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Three teenage girls are living in Bengal (India) near a big river : Harriet is the oldest child of a big family of English settlers. Valerie is the unique daughter of an American industrialist. Melanie has an American father and an Indian mother. One day, a man arrives. He will be the first love of the three girls. Written by
When Kenneth McEldowney, a successful florist and real estate agent in Los Angeles, complained to his wife, an MGM publicist, about one of her studio's films, she dared him to do better. So he sold their home and floral shops, and from 1947 to 1951 worked to produce this film. It opened in New York to a record 34-week run at reserved-seat prices and was on several ten-best movie lists in 1951. McEldowney then returned to real estate and never made another movie. See more »
Harriet's arms change position when lighting Captain John's cigarette on the boat. See more »
This... being together... in the garden. All of us happy, and you with us here, I didn't want it to change... and it's changed. I didn't want it to end... and it's gone. It was like something in a dream. Now you've made it real. I didn't want to be real.
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It's difficult to argue with Gabridl's remarks about the film - and I'm sure Renoir would have pleaded guilty as charged. Of not making a civics lesson. So, if that's what you want out of art, then this is not the film for you. At all. You will learn nothing of Indian politics, the "exoticism" will drive you mad, and you'd do better to go back and re-read Said's "Orientalism," as Gabridl suggests.
Renoir went to India, and made a film from the perspective of an entranced outsider looking in, creating his own, personalized world - not India, but Renoir's world, where everything is transitory, including beauty and death, and where every sight and sound becomes that much more precious.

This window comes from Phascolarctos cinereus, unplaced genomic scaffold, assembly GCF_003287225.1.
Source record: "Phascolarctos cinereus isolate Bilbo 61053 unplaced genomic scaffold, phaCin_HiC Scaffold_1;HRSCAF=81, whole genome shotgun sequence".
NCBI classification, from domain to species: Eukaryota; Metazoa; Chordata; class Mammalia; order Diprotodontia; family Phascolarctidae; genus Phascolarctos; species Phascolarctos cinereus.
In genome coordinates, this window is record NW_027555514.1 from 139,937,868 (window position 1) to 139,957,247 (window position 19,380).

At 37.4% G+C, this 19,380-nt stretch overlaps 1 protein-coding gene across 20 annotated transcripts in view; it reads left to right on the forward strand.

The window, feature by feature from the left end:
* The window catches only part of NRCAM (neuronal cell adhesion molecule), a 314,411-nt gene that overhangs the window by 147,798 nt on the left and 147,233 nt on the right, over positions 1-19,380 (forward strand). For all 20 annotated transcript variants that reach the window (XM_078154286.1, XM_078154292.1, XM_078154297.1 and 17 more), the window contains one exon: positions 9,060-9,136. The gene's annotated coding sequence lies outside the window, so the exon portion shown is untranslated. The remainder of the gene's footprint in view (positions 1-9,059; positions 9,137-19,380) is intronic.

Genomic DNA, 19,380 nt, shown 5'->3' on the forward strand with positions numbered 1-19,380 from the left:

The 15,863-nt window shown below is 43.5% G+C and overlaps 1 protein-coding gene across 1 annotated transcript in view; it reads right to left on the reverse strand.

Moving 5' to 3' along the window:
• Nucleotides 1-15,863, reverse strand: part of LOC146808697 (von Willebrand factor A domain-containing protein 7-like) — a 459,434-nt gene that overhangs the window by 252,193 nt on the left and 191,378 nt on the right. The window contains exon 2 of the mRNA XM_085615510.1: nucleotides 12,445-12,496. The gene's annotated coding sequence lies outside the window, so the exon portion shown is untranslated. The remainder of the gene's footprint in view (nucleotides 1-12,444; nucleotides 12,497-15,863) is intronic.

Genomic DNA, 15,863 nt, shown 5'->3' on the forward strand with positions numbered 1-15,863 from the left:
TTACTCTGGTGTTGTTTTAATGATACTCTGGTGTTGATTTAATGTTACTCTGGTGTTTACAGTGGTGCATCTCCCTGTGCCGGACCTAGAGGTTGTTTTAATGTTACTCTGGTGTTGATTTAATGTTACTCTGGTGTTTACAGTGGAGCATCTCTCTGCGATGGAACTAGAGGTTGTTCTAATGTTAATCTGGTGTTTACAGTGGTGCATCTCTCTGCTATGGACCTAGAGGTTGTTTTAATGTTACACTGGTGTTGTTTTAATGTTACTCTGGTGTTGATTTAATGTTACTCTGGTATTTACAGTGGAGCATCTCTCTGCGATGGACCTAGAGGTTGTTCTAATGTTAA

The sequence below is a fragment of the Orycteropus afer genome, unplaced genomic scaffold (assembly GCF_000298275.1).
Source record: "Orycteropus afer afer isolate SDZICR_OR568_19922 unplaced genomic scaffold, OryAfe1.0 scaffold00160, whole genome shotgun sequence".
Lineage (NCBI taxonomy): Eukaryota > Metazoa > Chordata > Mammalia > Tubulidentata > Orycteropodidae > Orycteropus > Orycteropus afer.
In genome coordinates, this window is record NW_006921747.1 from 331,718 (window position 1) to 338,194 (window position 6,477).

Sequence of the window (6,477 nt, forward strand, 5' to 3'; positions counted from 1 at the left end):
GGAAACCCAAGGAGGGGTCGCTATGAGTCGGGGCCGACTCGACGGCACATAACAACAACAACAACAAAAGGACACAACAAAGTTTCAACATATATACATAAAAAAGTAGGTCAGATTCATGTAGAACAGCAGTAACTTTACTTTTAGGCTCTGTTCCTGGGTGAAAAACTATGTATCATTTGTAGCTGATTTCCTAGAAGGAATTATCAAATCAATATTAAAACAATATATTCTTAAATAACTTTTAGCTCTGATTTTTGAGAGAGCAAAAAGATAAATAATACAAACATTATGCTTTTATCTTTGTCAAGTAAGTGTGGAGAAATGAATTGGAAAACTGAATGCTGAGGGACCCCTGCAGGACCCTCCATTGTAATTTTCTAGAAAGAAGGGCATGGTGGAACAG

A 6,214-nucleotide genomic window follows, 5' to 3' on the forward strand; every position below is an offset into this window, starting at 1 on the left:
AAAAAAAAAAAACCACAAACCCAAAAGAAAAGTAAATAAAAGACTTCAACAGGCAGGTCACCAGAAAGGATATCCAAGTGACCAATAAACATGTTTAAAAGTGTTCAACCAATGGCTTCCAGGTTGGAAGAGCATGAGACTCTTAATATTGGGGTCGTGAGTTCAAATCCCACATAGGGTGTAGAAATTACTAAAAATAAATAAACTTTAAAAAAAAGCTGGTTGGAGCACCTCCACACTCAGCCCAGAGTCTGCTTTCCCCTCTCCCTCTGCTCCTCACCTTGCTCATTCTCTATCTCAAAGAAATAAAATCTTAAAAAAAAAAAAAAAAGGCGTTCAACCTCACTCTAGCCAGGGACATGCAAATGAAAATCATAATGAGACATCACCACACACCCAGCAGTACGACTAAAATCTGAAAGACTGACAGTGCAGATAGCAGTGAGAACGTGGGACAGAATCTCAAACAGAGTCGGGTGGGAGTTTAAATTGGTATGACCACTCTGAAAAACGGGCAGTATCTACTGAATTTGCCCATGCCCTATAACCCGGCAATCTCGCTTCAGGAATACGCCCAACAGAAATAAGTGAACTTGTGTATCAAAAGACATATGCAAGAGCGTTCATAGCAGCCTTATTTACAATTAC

I am glad that we have come so far since I've been a kid, when so many ideas and prejudices carried over from the colonial era were still floating through the air, and it's true that no one except that most naive among us would make a film like THE RIVER today. But Renoir was alive in 1950, not now, and he made his film for his time, and that time attaches itself to the film, just like it does to every artwork. I doubt that even Gabridl would suggest that it was the work of a craven exploiter of the masses, and that its "faults" are not the faults of a corrupt man, but of a generous and compassionate one. It's one of the most generous films I know of.
Finally, I would add that while this is a film made by a westerner for other westerners, it was certainly inspirational to Satyajit Ray, who worked as Renoir's assistant.
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